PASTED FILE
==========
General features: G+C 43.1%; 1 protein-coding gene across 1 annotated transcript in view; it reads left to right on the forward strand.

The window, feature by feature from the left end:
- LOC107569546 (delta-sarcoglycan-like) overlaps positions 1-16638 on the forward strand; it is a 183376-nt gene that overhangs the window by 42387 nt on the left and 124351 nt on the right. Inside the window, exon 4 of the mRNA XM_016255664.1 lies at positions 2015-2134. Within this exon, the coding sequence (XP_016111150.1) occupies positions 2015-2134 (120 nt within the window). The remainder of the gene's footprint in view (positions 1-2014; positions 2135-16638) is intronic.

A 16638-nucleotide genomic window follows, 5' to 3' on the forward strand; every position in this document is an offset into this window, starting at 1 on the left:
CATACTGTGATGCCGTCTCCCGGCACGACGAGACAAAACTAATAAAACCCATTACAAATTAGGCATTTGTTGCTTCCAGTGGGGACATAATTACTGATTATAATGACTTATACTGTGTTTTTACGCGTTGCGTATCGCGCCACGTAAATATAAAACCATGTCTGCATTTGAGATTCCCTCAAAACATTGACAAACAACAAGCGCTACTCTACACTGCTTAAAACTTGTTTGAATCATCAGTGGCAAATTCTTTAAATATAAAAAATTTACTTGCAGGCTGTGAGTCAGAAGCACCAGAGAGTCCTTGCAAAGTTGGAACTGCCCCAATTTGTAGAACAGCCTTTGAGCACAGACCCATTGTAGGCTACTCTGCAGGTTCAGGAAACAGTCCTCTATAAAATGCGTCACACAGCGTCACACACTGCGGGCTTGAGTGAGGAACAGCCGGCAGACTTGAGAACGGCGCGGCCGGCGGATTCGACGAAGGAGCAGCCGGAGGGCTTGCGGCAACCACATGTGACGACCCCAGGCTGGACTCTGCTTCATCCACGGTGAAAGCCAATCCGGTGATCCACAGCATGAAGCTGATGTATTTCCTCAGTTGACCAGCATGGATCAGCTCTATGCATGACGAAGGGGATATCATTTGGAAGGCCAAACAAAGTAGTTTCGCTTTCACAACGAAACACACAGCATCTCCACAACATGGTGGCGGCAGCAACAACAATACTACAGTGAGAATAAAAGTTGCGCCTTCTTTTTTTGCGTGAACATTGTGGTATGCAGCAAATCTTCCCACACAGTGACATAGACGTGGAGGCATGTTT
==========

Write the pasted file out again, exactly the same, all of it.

General features: G+C 43.1%; 1 protein-coding gene across 1 annotated transcript in view; it reads left to right on the forward strand.

The window, feature by feature from the left end:
- LOC107569546 (delta-sarcoglycan-like) overlaps positions 1-16638 on the forward strand; it is a 183376-nt gene that overhangs the window by 42387 nt on the left and 124351 nt on the right. Inside the window, exon 4 of the mRNA XM_016255664.1 lies at positions 2015-2134. Within this exon, the coding sequence (XP_016111150.1) occupies positions 2015-2134 (120 nt within the window). The remainder of the gene's footprint in view (positions 1-2014; positions 2135-16638) is intronic.

A 16638-nucleotide genomic window follows, 5' to 3' on the forward strand; every position in this document is an offset into this window, starting at 1 on the left:
CATACTGTGATGCCGTCTCCCGGCACGACGAGACAAAACTAATAAAACCCATTACAAATTAGGCATTTGTTGCTTCCAGTGGGGACATAATTACTGATTATAATGACTTATACTGTGTTTTTACGCGTTGCGTATCGCGCCACGTAAATATAAAACCATGTCTGCATTTGAGATTCCCTCAAAACATTGACAAACAACAAGCGCTACTCTACACTGCTTAAAACTTGTTTGAATCATCAGTGGCAAATTCTTTAAATATAAAAAATTTACTTGCAGGCTGTGAGTCAGAAGCACCAGAGAGTCCTTGCAAAGTTGGAACTGCCCCAATTTGTAGAACAGCCTTTGAGCACAGACCCATTGTAGGCTACTCTGCAGGTTCAGGAAACAGTCCTCTATAAAATGCGTCACACAGCGTCACACACTGCGGGCTTGAGTGAGGAACAGCCGGCAGACTTGAGAACGGCGCGGCCGGCGGATTCGACGAAGGAGCAGCCGGAGGGCTTGCGGCAACCACATGTGACGACCCCAGGCTGGACTCTGCTTCATCCACGGTGAAAGCCAATCCGGTGATCCACAGCATGAAGCTGATGTATTTCCTCAGTTGACCAGCATGGATCAGCTCTATGCATGACGAAGGGGATATCATTTGGAAGGCCAAACAAAGTAGTTTCGCTTTCACAACGAAACACACAGCATCTCCACAACATGGTGGCGGCAGCAACAACAATACTACAGTGAGAATAAAAGTTGCGCCTTCTTTTTTTGCGTGAACATTGTGGTATGCAGCAAATCTTCCCACACAGTGACATAGACGTGGAGGCATGTTT